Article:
OTTAWA, Jan. 18 /CNW/ - The Canadian Federation of Independent Business (CFIB) has released a supportive response to the Federal Government's draft code of conduct for the credit and debit card industry in Canada, stressing quick adoption, strong oversight and an interim strategy.
Following massive credit card merchant fee increases over the past year and with plans set to be launched for a fundamental change to Canada's debit card system, Finance Minister Jim Flaherty released a draft code of conduct in November, 2009. This code closely followed CFIB's earlier proposal for a code and was strengthened by over 30,000 signed petitions from CFIB's members.
"We believe the Minister has hit nearly all of the important principles to ensure that merchants have some say in the planned enormous change to Canada's debit card industry," said Catherine Swift, CFIB president and CEO. CFIB provided the Department of Finance with several recommendations as to how to improve the draft code and put its principles in practice.
"CFIB believes the most important element of this code is that merchants will be able to choose how debit transactions will be routed. Merchants should be the ones to choose how credit and debit transactions happen as they are the only ones who actually pay the cost of transaction fees. Allowing merchants this power will help protect against the plans of credit card companies and some banks to dictate the routing of the transaction, impose negative options for merchants and consumers and gain market share by using Interac's network as a backstop," she said.
Swift noted that many in the industry report the proposal to allow merchants the choice of how to route the transaction will take time to implement. "We are very concerned that if the technology to allow merchant routing takes time, credit card companies and some banks will use this delay to flood the market with their debit cards, undermining the spirit of the code. An interim strategy is extremely important as it is difficult to unscramble the egg once the cooking begins," she added. Specifically, CFIB has suggested that until a solution to allow full merchant routing is functioning, the code should prohibit so-called 'co-badged' cards where both Interac and Visa or MasterCard debit options exist for domestic transactions. In fact, as a solution to allow full merchant routing may turn out to be time-consuming and complex. A permanent prohibition on co-badging may be the approach.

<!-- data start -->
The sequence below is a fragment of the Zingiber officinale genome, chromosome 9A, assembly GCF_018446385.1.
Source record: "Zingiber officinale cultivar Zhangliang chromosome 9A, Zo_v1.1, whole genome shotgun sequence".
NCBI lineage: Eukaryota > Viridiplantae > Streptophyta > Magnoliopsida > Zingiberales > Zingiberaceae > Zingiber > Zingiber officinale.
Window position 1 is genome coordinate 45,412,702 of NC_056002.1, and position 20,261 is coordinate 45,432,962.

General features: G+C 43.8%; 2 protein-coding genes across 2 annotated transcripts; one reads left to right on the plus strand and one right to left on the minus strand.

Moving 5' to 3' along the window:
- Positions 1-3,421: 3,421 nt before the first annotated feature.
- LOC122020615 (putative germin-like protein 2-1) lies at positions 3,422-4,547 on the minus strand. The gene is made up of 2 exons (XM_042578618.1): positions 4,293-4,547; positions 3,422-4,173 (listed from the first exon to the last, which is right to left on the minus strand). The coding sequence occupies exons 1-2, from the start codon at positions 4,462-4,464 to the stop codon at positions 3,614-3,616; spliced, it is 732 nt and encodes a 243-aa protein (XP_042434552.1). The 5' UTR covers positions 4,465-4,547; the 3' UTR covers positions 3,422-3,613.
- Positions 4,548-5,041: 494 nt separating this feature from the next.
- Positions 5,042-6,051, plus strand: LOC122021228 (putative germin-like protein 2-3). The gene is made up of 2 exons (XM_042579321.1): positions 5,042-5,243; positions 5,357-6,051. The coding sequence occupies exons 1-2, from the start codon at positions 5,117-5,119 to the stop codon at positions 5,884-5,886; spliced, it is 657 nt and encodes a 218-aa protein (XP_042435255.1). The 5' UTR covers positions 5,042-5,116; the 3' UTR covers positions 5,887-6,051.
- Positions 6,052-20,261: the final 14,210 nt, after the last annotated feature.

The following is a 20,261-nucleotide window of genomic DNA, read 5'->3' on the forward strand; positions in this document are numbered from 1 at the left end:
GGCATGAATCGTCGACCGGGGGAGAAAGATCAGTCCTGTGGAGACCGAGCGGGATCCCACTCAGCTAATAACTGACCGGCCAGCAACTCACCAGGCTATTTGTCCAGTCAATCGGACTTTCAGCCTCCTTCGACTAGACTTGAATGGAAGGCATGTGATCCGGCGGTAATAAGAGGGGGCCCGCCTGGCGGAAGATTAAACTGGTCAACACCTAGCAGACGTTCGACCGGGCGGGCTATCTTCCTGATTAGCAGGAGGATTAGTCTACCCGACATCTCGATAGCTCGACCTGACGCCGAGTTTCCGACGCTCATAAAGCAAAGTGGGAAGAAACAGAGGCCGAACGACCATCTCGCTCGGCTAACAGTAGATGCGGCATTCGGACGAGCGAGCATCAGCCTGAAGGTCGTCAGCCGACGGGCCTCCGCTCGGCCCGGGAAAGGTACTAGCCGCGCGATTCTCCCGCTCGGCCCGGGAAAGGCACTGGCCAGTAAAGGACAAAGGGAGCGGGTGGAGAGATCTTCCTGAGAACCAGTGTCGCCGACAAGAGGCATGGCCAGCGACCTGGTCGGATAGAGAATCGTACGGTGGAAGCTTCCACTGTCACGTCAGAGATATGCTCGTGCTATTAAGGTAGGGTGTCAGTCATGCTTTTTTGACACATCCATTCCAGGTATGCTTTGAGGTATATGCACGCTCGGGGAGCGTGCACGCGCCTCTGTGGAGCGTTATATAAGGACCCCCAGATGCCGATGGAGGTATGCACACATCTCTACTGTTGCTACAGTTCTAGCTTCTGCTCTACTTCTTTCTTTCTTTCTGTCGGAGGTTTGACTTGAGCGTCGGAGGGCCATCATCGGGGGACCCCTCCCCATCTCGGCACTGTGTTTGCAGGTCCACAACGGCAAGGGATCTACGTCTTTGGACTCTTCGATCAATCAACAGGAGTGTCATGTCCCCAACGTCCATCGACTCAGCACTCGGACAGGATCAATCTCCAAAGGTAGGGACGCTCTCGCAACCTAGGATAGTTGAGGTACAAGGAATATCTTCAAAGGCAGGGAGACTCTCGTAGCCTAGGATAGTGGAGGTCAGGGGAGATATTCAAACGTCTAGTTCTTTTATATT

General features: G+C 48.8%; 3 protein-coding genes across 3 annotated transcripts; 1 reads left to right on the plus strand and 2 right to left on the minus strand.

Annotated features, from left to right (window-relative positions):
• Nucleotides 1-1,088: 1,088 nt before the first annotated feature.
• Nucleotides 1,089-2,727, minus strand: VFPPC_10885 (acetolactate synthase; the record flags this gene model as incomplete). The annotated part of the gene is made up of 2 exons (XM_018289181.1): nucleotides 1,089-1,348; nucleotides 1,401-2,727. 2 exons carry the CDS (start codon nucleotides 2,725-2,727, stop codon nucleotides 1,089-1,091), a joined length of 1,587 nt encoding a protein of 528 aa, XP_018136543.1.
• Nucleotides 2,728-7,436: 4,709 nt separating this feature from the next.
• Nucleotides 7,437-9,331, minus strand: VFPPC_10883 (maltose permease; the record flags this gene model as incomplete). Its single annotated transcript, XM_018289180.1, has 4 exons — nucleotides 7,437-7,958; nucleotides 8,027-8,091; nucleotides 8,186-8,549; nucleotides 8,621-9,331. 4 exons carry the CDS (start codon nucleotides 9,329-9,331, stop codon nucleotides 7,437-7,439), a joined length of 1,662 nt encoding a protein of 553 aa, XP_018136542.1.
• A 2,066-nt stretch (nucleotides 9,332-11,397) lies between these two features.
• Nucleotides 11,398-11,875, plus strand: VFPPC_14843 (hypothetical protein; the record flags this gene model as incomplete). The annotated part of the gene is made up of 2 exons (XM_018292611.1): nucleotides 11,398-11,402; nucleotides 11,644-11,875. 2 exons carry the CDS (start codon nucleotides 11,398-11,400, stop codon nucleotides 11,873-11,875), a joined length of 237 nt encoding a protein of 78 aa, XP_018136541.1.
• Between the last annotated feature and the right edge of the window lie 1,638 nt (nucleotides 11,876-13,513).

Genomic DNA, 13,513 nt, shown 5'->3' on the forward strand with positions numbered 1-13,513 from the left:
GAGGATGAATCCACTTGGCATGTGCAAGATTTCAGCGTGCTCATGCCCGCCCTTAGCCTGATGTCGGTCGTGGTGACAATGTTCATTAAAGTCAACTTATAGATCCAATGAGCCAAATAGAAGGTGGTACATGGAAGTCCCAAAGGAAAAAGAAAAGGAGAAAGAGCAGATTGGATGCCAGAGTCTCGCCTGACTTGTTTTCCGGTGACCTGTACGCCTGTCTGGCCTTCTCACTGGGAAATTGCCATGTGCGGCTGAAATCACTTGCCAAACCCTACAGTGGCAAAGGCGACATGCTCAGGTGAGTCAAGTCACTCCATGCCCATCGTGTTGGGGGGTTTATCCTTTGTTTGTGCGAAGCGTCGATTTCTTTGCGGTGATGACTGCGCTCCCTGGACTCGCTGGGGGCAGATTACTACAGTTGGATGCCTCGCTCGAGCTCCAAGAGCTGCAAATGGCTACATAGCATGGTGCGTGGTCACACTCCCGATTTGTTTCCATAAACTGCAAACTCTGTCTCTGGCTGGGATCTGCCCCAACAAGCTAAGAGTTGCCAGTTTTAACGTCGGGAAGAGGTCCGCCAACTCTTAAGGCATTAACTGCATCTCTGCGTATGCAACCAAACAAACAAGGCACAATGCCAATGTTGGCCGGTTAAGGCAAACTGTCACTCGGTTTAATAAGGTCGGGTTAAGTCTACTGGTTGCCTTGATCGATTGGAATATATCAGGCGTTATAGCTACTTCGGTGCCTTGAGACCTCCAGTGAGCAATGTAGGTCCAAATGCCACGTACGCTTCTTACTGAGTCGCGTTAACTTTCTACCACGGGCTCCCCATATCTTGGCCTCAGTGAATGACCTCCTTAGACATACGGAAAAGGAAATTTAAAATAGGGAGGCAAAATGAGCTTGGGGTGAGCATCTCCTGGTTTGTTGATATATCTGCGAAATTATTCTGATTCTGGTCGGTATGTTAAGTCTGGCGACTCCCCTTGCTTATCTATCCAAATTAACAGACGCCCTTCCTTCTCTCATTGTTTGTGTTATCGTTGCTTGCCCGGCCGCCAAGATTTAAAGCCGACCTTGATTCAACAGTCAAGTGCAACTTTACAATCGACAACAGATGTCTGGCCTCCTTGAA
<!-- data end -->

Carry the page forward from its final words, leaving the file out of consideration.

Among its many recommendations, CFIB has also suggested that the Department of Finance itself is the best agency to provide needed oversight and dispute settlement for the industry. "After reviewing all of the many agencies that could play a role in overseeing the industry, CFIB believes the Department of Finance together with the House of Commons Finance Committee, would be the best path to oversee the credit and debit card marketplace from both the administrative and political levels," Swift added.
In its lobbying efforts to secure a code of conduct and to explain the confusing changes in the industry, CFIB released a short video to outline the problem facing merchants. CFIB's "Wallet of Mysteries" video can be found on YouTube at: http://www.youtube.com/watch?v=eYeo2JAj2Ss
"Changes to Canada's excellent and low-cost debit system are too important to be left to chance," Swift said. "We are calling on government to keep up the positive momentum by quickly finalizing the code, compelling all industry players to adopt it and preparing an interim strategy until the code can be fully implemented."
A summary of CFIB's recommendations is available at www.cfib.ca and the full submission is available upon request.
SOURCE Canadian Federation of Independent Business
For further information: For further information: or to arrange an interview contact Adam Miller or Meghan Carrington at (416) 222-8022 or visit us at www.cfib.ca